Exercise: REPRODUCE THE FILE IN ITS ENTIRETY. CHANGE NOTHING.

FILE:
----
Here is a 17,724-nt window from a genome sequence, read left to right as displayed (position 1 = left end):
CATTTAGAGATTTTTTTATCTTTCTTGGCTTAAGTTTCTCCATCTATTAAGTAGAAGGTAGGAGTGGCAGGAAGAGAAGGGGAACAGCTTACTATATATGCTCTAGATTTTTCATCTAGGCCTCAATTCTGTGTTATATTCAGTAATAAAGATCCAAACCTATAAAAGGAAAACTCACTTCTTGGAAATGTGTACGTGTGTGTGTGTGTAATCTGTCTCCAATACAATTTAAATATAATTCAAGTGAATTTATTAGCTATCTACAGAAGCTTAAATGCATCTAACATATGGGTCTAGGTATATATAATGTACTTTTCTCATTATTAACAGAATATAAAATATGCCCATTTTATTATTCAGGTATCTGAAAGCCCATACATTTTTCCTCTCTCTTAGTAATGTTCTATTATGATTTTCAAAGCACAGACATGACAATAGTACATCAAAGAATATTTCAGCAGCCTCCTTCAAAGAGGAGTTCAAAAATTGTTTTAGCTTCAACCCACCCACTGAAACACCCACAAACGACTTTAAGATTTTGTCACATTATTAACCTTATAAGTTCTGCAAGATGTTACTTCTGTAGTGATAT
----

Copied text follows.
Here is a 17,724-nt window from a genome sequence, read left to right as displayed (position 1 = left end):
CATTTAGAGATTTTTTTATCTTTCTTGGCTTAAGTTTCTCCATCTATTAAGTAGAAGGTAGGAGTGGCAGGAAGAGAAGGGGAACAGCTTACTATATATGCTCTAGATTTTTCATCTAGGCCTCAATTCTGTGTTATATTCAGTAATAAAGATCCAAACCTATAAAAGGAAAACTCACTTCTTGGAAATGTGTACGTGTGTGTGTGTGTAATCTGTCTCCAATACAATTTAAATATAATTCAAGTGAATTTATTAGCTATCTACAGAAGCTTAAATGCATCTAACATATGGGTCTAGGTATATATAATGTACTTTTCTCATTATTAACAGAATATAAAATATGCCCATTTTATTATTCAGGTATCTGAAAGCCCATACATTTTTCCTCTCTCTTAGTAATGTTCTATTATGATTTTCAAAGCACAGACATGACAATAGTACATCAAAGAATATTTCAGCAGCCTCCTTCAAAGAGGAGTTCAAAAATTGTTTTAGCTTCAACCCACCCACTGAAACACCCACAAACGACTTTAAGATTTTGTCACATTATTAACCTTATAAGTTCTGCAAGATGTTACTTCTGTAGTGATAT